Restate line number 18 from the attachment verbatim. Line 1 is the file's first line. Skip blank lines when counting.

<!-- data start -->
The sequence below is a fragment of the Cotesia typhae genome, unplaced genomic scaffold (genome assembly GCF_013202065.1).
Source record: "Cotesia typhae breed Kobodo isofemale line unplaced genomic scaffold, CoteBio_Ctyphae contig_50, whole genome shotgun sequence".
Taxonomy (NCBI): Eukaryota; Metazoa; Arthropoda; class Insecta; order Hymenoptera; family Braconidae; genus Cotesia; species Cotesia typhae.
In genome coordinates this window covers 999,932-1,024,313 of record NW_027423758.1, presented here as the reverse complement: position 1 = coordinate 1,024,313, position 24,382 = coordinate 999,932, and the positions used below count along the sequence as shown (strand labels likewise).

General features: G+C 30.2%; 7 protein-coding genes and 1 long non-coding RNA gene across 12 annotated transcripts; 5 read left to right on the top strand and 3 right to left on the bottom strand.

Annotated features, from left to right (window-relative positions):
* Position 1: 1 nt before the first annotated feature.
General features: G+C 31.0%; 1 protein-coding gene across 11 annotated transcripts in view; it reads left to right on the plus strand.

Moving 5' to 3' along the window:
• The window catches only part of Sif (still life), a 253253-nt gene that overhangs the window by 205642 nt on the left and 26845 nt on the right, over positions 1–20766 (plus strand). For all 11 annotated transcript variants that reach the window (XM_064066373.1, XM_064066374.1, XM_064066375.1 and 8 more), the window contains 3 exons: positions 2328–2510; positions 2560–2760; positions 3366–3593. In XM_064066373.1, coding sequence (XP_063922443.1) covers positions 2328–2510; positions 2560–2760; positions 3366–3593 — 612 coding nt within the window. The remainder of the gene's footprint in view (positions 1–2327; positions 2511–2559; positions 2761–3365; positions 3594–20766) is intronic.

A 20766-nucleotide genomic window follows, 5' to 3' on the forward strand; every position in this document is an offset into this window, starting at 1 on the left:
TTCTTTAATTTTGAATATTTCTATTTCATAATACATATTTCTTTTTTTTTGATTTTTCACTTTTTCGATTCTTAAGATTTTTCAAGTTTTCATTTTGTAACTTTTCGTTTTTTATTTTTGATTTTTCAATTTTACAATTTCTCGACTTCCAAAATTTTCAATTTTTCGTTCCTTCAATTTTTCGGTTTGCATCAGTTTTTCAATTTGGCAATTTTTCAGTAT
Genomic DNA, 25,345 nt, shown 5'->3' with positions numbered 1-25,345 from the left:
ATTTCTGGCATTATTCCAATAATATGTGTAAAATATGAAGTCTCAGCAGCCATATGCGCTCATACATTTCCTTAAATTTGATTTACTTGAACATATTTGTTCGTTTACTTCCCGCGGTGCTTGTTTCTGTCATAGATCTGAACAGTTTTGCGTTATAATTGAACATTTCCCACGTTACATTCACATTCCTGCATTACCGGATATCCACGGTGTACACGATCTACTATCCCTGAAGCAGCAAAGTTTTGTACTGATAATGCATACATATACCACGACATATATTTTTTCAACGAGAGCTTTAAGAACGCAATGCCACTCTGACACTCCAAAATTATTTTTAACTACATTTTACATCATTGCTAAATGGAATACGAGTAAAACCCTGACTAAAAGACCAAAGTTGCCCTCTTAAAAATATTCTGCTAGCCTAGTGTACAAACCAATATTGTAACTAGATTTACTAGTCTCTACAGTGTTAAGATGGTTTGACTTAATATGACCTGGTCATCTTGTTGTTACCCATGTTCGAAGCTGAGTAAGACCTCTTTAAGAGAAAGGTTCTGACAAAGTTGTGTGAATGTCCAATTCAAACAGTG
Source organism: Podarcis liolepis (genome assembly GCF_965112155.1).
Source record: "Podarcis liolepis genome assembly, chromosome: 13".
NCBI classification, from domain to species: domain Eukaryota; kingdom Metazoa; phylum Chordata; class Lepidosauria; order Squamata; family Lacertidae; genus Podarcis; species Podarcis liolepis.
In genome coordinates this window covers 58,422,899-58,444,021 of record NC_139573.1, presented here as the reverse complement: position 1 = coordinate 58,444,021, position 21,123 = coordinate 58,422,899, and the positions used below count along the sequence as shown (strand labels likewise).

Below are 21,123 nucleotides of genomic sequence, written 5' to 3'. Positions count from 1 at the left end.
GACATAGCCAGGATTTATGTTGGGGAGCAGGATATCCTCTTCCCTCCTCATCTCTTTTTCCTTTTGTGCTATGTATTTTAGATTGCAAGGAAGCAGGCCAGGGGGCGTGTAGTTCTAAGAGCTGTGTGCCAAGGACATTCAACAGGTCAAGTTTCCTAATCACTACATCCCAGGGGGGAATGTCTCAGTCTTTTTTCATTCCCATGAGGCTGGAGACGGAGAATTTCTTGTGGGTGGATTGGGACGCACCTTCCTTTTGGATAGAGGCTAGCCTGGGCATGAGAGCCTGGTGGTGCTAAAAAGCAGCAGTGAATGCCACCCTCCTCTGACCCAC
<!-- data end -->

In genome coordinates this window covers 58,422,899-58,444,021 of record NC_139573.1, presented here as the reverse complement: position 1 = coordinate 58,444,021, position 21,123 = coordinate 58,422,899, and the positions used below count along the sequence as shown (strand labels likewise).